Runners in Oswestry had the chance to pick up some expert advice last week as two long-distance experts delivered a talk in the town.

Organised by Alan Lewis of Adrenaline Sporting Events, an audience of more than 80 people was in attendance to listen to Andrew Davies – a Welshpool-born long-distance and mountain-runner, and Steve Vernon – long-distance runner and Andy’s coach, share their knowledge and tips about the sport.

It was a chance for the keen runners in the audience to learn from the best, with Andrew currently holding the British over-40s record for a marathon, after finishing in two hours, 14 minutes and 36 seconds.

Steve was also able to give expert advice after being the man who has helped to engineer Andrew’s success over the years through his guidance and coaching.

The record-breaking runner gave the audience an insight into how his career took off, and how his younger years were spent playing football.

He said: “[My love for running] all began for me on the mountains around here, and I just fell in love with running from there.

“I was fortunate to get into the Welsh under-20s running team when I was 13, and that’s where my competitive running began.

“When I was growing up in my teenage years, although I loved running, I loved football as well.

“I broke many of my dad’s sheds kicking a football around the garden at a young age.

“I played for Kerry and then ended up winning the league there a couple of times before moving to Caersws first team where I scored 48 goals.

“I was still running to a good level up until the age of 18 and 19 for Wales, but the football took over for a while then.

“Then in 2006 I went travelling and decided I wanted to do a marathon out there, so I did one in Christchurch on three weeks notice.”

Andrew finished his first ever marathon in two hours and 53 minutes, prompting him to take part in marathons between football seasons.

As his football career progressed, Andrew began running more and playing less football, until the age of 34 when he retired from football to focus on running.

The success continued for him from there onwards after he picked up a silver medal in the Commonwealth Games, inspiring him to set his sights on more achievements, including the British over-40s marathon record.

Andrew’s achievements did not come easily however, with his training programme consisting of regular 13-mile runs in the evenings.

This led to him winning a world championship medal in Poland, before targeting the over-40s record.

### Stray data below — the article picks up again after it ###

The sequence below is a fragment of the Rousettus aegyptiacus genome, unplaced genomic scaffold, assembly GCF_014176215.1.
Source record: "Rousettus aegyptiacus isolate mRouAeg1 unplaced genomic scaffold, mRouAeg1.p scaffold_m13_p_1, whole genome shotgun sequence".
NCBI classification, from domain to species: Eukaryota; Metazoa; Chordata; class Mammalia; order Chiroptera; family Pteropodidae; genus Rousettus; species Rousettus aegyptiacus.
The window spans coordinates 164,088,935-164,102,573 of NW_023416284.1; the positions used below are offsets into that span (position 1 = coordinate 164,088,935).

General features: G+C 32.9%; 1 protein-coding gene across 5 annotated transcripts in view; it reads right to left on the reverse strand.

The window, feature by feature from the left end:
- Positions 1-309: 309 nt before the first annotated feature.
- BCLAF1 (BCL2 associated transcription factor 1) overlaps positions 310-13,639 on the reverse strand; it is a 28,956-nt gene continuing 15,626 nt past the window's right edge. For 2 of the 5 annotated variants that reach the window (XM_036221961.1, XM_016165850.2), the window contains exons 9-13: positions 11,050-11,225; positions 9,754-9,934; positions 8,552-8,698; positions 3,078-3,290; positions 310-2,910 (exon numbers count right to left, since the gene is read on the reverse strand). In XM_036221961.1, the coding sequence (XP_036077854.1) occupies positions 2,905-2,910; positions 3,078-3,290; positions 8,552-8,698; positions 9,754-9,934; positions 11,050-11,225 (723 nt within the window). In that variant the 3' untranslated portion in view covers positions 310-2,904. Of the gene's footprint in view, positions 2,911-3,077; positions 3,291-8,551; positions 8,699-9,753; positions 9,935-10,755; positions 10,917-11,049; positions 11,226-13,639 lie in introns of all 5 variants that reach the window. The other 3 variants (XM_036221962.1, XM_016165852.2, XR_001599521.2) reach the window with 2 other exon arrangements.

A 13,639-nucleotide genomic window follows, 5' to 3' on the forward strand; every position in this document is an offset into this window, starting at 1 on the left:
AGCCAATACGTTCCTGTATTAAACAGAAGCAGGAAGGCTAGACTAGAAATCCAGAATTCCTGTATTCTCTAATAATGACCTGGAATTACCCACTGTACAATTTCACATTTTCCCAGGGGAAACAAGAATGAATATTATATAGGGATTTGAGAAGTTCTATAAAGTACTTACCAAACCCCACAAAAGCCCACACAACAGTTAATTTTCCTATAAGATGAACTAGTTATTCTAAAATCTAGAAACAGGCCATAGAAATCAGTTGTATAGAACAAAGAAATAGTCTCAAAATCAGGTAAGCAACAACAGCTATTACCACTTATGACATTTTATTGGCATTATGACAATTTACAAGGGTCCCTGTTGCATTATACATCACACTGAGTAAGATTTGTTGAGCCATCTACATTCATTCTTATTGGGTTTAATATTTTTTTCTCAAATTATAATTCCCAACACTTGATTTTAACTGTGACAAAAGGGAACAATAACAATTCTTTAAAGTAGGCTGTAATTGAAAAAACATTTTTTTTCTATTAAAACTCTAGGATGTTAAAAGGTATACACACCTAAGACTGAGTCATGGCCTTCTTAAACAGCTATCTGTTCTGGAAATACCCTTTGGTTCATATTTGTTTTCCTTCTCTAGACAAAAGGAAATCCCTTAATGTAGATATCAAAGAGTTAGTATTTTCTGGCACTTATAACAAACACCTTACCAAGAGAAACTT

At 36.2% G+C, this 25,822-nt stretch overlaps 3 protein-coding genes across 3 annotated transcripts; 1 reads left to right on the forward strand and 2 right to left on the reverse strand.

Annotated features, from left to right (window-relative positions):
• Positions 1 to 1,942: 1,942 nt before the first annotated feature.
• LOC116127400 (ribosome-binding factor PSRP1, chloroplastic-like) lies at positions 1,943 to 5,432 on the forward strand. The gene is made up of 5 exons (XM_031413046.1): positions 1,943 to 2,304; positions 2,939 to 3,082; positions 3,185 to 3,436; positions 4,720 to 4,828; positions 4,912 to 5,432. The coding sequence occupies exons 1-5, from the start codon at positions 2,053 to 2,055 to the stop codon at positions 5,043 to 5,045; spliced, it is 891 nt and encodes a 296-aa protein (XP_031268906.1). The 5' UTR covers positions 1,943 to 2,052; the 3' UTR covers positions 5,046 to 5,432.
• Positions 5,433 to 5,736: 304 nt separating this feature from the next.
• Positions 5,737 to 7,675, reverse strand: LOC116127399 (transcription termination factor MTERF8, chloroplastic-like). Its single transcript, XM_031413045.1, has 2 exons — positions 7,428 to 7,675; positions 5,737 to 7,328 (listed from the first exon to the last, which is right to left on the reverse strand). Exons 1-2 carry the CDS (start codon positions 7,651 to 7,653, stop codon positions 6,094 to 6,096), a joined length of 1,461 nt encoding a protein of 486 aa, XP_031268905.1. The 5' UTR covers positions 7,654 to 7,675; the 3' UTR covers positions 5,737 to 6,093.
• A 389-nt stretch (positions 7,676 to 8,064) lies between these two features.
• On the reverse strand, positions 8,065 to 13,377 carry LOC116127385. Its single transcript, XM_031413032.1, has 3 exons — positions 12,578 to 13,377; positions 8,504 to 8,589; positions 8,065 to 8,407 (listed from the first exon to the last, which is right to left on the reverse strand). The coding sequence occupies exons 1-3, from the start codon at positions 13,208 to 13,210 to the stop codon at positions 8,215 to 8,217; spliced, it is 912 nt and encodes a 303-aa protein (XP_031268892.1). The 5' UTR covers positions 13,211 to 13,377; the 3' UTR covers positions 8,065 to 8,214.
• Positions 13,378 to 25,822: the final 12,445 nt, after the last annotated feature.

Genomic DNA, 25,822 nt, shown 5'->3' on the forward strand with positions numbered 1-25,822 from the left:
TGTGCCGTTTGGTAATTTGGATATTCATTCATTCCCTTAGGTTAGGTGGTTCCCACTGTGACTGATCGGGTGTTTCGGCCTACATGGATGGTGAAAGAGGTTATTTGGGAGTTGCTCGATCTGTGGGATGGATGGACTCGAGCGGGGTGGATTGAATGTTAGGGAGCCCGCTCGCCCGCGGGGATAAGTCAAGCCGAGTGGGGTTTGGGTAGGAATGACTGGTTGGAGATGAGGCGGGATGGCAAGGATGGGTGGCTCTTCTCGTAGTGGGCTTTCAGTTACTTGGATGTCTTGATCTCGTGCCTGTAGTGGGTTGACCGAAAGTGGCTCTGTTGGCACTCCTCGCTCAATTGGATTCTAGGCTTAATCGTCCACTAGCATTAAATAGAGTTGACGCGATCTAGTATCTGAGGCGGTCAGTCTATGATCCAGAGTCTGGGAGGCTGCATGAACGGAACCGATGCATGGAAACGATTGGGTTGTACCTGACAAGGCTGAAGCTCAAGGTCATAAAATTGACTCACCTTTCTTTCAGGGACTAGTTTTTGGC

He said: “Not many people are in a rush to get to 40, but I was so I could have a go at the record.

“I turned 40 in October, but there wasn’t many spring marathons for me to target. Florence was very tough conditions and New York was very hilly, so I set my sights on breaking the record at Valencia.

“Conditions for that race were good and everything seemed to work well that day fortunately.”

Helped by his coach Steve, Andrew was able to smash his personal bests over a wide range of distances, including completing a 5k in less than 15 minutes, a 10k in under half-an-hour, 10 miles in fewer than 50 minutes, and a half-marathon in less than 65 minutes.

Coach Steve, who described Andrew as one of the best athletes to coach, said he takes just as much pride in watching his athletes succeed as he did from winning races himself.

He said: “I could see how much thought and time Andy had put into breaking that record.

“Seeing him do that was just as big of an achievement as it was for me to achieve things as a runner myself.

“I’m always calm before races, but as soon as one of my runners sets off, I’m as nervous as I would be as a runner taking part.”

Using his coaching expertise, Steve was quick to offer advice to those looking to improve their running times.

“What I say to people is that when they’re starting out, you should remember there is a lot of genetics involved in running,” he explained.

“We could all train as hard as Andrew and probably still not run anywhere near his marathon time.

“If you open him up, he has a Ferrari engine and there’s not much we can do to match that.

“But, we can all improve. The one thing I think people do is train too hard.

“You can improve your running by doing more exercise and doing plenty of easy aerobic running.

“Not everyone can run everyday, but the more sessions you can fit in, the more you can improve.”

The event, which was free with an optional charity donation, was well-received by the audience, much to organiser Alan’s delight.

He said: “I really wanted to get these two great people here to share their stories from their time in the running industry.

“The event sold out within 24 hours which was just great to see.

“We’ve had a really good response to the event. Obviously it’s a free event but it’s nice to be supporting charities as well.

“The charity side of the evening was really important, and to stick with the running theme, we decided to support five people running the London Marathon, so the money will be split between the five runners from five different towns, supporting five different charities.

“It’s really unique to have this opportunity in Oswestry to welcome a fantastic GB runner in Andy and his coach to come along and share their stories.

“We’re very grateful to them for being here, and we’re also grateful to Aico for allowing us to be the first to use the new auditorium in their new base.”